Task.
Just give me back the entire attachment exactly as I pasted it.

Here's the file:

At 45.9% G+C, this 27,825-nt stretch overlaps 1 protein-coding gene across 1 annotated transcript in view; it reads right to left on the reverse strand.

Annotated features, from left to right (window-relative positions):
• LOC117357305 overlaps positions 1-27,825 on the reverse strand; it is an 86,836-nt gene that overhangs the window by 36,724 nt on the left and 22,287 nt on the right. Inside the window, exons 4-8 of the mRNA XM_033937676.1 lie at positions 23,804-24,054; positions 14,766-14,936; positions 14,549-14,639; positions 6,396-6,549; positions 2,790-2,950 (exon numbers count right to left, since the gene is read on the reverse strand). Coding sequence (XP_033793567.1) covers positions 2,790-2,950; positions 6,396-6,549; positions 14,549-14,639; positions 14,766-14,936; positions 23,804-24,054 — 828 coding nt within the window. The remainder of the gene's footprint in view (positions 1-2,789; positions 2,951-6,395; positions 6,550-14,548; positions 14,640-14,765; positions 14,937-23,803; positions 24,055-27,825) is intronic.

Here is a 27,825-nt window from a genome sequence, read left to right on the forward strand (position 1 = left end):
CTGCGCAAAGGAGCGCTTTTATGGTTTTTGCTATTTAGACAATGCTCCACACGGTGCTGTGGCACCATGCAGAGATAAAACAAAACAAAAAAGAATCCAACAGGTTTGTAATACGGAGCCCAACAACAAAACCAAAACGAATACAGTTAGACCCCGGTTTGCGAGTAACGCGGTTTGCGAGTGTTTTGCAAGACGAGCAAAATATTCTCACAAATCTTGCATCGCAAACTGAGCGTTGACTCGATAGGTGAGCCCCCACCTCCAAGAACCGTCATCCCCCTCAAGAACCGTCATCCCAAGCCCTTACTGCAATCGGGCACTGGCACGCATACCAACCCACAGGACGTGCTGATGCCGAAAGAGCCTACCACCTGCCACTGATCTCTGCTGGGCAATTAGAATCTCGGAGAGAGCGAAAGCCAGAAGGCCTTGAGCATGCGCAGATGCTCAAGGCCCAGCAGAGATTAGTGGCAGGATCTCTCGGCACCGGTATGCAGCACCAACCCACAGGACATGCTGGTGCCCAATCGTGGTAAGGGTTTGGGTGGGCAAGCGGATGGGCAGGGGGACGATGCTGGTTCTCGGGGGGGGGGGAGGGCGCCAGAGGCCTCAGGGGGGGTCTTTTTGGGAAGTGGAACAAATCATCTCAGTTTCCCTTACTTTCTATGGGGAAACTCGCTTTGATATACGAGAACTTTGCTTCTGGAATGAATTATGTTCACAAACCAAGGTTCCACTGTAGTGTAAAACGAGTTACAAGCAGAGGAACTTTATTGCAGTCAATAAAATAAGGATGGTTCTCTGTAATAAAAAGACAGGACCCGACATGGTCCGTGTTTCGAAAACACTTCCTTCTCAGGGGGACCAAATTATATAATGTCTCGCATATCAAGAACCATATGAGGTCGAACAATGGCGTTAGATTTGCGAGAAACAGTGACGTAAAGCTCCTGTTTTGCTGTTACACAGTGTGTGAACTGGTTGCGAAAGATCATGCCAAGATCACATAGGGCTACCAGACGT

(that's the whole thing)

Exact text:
At 45.9% G+C, this 27,825-nt stretch overlaps 1 protein-coding gene across 1 annotated transcript in view; it reads right to left on the reverse strand.

Annotated features, from left to right (window-relative positions):
• LOC117357305 overlaps positions 1-27,825 on the reverse strand; it is an 86,836-nt gene that overhangs the window by 36,724 nt on the left and 22,287 nt on the right. Inside the window, exons 4-8 of the mRNA XM_033937676.1 lie at positions 23,804-24,054; positions 14,766-14,936; positions 14,549-14,639; positions 6,396-6,549; positions 2,790-2,950 (exon numbers count right to left, since the gene is read on the reverse strand). Coding sequence (XP_033793567.1) covers positions 2,790-2,950; positions 6,396-6,549; positions 14,549-14,639; positions 14,766-14,936; positions 23,804-24,054 — 828 coding nt within the window. The remainder of the gene's footprint in view (positions 1-2,789; positions 2,951-6,395; positions 6,550-14,548; positions 14,640-14,765; positions 14,937-23,803; positions 24,055-27,825) is intronic.

Here is a 27,825-nt window from a genome sequence, read left to right on the forward strand (position 1 = left end):
CTGCGCAAAGGAGCGCTTTTATGGTTTTTGCTATTTAGACAATGCTCCACACGGTGCTGTGGCACCATGCAGAGATAAAACAAAACAAAAAAGAATCCAACAGGTTTGTAATACGGAGCCCAACAACAAAACCAAAACGAATACAGTTAGACCCCGGTTTGCGAGTAACGCGGTTTGCGAGTGTTTTGCAAGACGAGCAAAATATTCTCACAAATCTTGCATCGCAAACTGAGCGTTGACTCGATAGGTGAGCCCCCACCTCCAAGAACCGTCATCCCCCTCAAGAACCGTCATCCCAAGCCCTTACTGCAATCGGGCACTGGCACGCATACCAACCCACAGGACGTGCTGATGCCGAAAGAGCCTACCACCTGCCACTGATCTCTGCTGGGCAATTAGAATCTCGGAGAGAGCGAAAGCCAGAAGGCCTTGAGCATGCGCAGATGCTCAAGGCCCAGCAGAGATTAGTGGCAGGATCTCTCGGCACCGGTATGCAGCACCAACCCACAGGACATGCTGGTGCCCAATCGTGGTAAGGGTTTGGGTGGGCAAGCGGATGGGCAGGGGGACGATGCTGGTTCTCGGGGGGGGGGGAGGGCGCCAGAGGCCTCAGGGGGGGTCTTTTTGGGAAGTGGAACAAATCATCTCAGTTTCCCTTACTTTCTATGGGGAAACTCGCTTTGATATACGAGAACTTTGCTTCTGGAATGAATTATGTTCACAAACCAAGGTTCCACTGTAGTGTAAAACGAGTTACAAGCAGAGGAACTTTATTGCAGTCAATAAAATAAGGATGGTTCTCTGTAATAAAAAGACAGGACCCGACATGGTCCGTGTTTCGAAAACACTTCCTTCTCAGGGGGACCAAATTATATAATGTCTCGCATATCAAGAACCATATGAGGTCGAACAATGGCGTTAGATTTGCGAGAAACAGTGACGTAAAGCTCCTGTTTTGCTGTTACACAGTGTGTGAACTGGTTGCGAAAGATCATGCCAAGATCACATAGGGCTACCAGACGT